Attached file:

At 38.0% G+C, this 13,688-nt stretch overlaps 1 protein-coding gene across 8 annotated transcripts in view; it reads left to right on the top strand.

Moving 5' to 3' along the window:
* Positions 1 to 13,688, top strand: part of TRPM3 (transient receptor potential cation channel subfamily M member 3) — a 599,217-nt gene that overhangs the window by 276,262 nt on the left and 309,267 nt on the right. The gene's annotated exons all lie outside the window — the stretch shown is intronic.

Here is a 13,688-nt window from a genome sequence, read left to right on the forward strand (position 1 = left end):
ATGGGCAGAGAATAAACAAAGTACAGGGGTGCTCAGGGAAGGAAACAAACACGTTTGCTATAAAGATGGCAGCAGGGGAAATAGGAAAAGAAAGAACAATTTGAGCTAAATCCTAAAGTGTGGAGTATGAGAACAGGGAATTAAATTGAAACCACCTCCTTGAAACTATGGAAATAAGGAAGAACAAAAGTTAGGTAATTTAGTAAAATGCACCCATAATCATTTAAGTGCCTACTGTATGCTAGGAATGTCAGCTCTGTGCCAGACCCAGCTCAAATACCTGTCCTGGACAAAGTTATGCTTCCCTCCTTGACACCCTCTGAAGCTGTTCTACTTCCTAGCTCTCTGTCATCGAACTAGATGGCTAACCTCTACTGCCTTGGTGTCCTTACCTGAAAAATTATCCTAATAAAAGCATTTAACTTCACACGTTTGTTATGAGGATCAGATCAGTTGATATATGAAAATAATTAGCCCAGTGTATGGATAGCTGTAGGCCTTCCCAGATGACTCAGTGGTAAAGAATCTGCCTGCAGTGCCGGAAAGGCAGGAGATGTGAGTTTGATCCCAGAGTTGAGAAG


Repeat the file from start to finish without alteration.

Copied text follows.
At 38.0% G+C, this 13,688-nt stretch overlaps 1 protein-coding gene across 8 annotated transcripts in view; it reads left to right on the top strand.

Moving 5' to 3' along the window:
* Positions 1 to 13,688, top strand: part of TRPM3 (transient receptor potential cation channel subfamily M member 3) — a 599,217-nt gene that overhangs the window by 276,262 nt on the left and 309,267 nt on the right. The gene's annotated exons all lie outside the window — the stretch shown is intronic.

Here is a 13,688-nt window from a genome sequence, read left to right on the forward strand (position 1 = left end):
ATGGGCAGAGAATAAACAAAGTACAGGGGTGCTCAGGGAAGGAAACAAACACGTTTGCTATAAAGATGGCAGCAGGGGAAATAGGAAAAGAAAGAACAATTTGAGCTAAATCCTAAAGTGTGGAGTATGAGAACAGGGAATTAAATTGAAACCACCTCCTTGAAACTATGGAAATAAGGAAGAACAAAAGTTAGGTAATTTAGTAAAATGCACCCATAATCATTTAAGTGCCTACTGTATGCTAGGAATGTCAGCTCTGTGCCAGACCCAGCTCAAATACCTGTCCTGGACAAAGTTATGCTTCCCTCCTTGACACCCTCTGAAGCTGTTCTACTTCCTAGCTCTCTGTCATCGAACTAGATGGCTAACCTCTACTGCCTTGGTGTCCTTACCTGAAAAATTATCCTAATAAAAGCATTTAACTTCACACGTTTGTTATGAGGATCAGATCAGTTGATATATGAAAATAATTAGCCCAGTGTATGGATAGCTGTAGGCCTTCCCAGATGACTCAGTGGTAAAGAATCTGCCTGCAGTGCCGGAAAGGCAGGAGATGTGAGTTTGATCCCAGAGTTGAGAAG